Wednesday, February 4, 2015

Spokane developers launch Kickstarter for Ebola Attack, a "game for good"

Posted By on Wed, Feb 4, 2015 at 12:59 PM

click to enlarge The game is set to launch for iOS and Android platforms. - EBOLA ATTACK KICKSTARTER
  • Ebola Attack Kickstarter
  • The game is set to launch for iOS and Android platforms.

Two Spokane developers are asking for public support via Kickstarter of a mobile game they designed as a fun, interactive way to raise awareness and financial support for one of last year's biggest world issues — Ebola.

Ebola Attack is a mobile (to be launched on both iOS and Android platforms) arcade-style game, by Anna Czoski and Lance Hughes, in which players take on the role of "hero" white blood cells, rushing to defend against the Ebola virus and immunize red blood cells. The game uses tilt mechanics, with the option of an on-screen joystick, to control the playable character.

Ebola Attack's developer duo each have impressive backgrounds writing games and applications — Hughes worked on the popular Adult Swim game Robot Unicorn Attack, and locals walking down west Main Avenue have likely seen Czoski's latest project, a digital installation at Laboratory. Both attended SpoCode's 24-hour Game Hackathon last October, where the idea for Ebola Attack was generated. During that short time, the two were able to produce a working prototype of the game.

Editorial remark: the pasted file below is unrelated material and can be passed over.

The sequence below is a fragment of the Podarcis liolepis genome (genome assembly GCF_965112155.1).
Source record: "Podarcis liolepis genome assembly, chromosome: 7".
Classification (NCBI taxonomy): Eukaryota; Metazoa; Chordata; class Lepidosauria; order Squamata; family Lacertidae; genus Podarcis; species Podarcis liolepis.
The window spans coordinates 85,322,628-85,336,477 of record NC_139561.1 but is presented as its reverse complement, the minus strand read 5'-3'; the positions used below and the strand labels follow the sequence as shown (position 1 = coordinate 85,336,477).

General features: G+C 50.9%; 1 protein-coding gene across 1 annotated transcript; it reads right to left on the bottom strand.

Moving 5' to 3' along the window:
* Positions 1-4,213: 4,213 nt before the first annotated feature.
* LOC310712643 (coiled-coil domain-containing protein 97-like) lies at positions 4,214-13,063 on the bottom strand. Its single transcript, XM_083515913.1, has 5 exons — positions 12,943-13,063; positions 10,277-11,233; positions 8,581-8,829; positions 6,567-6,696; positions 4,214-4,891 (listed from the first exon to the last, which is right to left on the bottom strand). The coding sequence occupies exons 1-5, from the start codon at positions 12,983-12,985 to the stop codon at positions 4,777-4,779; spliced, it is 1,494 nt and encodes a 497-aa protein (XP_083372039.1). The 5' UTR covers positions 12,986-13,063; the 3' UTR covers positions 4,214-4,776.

Now that its development is mostly complete, the team is looking for public support in the amount of $5,500 to cover various development and marketing costs. The recently launched Kickstarter campaign runs through March 6, and as of this posting a total of $435 had been pledged.
When Ebola Attacks is available to download, plans are for all profits from a paid version to be donated to organizations working on the ground in Africa to fight the virus, like Doctors Without Borders, UNICEF and the International Medical Corps. 

Even though national concern over Ebola's spread has largely diminished — with the U.S. measles outbreak taking its place in the media spotlight — the disease is still prevalent in West Africa. Support to treat and prevent its spread is still needed, the developer team says. 

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